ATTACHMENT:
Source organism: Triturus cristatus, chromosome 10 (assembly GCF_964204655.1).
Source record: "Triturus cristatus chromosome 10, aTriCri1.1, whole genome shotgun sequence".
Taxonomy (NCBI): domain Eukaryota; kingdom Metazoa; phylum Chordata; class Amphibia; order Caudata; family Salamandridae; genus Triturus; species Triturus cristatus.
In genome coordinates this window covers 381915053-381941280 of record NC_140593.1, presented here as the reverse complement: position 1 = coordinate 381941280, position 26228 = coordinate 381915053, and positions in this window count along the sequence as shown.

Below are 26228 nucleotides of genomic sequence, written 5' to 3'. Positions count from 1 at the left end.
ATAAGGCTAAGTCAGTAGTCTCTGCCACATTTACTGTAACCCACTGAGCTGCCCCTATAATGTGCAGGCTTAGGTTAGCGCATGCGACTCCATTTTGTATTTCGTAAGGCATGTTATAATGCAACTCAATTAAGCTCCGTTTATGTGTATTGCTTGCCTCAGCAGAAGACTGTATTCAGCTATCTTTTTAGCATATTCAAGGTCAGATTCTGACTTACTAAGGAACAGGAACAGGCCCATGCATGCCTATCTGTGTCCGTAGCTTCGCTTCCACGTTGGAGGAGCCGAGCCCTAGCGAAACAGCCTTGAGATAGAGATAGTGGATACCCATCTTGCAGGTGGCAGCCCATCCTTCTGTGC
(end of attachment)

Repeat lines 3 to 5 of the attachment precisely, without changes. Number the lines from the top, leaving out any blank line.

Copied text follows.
Taxonomy (NCBI): domain Eukaryota; kingdom Metazoa; phylum Chordata; class Amphibia; order Caudata; family Salamandridae; genus Triturus; species Triturus cristatus.
In genome coordinates this window covers 381915053-381941280 of record NC_140593.1, presented here as the reverse complement: position 1 = coordinate 381941280, position 26228 = coordinate 381915053, and positions in this window count along the sequence as shown.

Below are 26228 nucleotides of genomic sequence, written 5' to 3'. Positions count from 1 at the left end.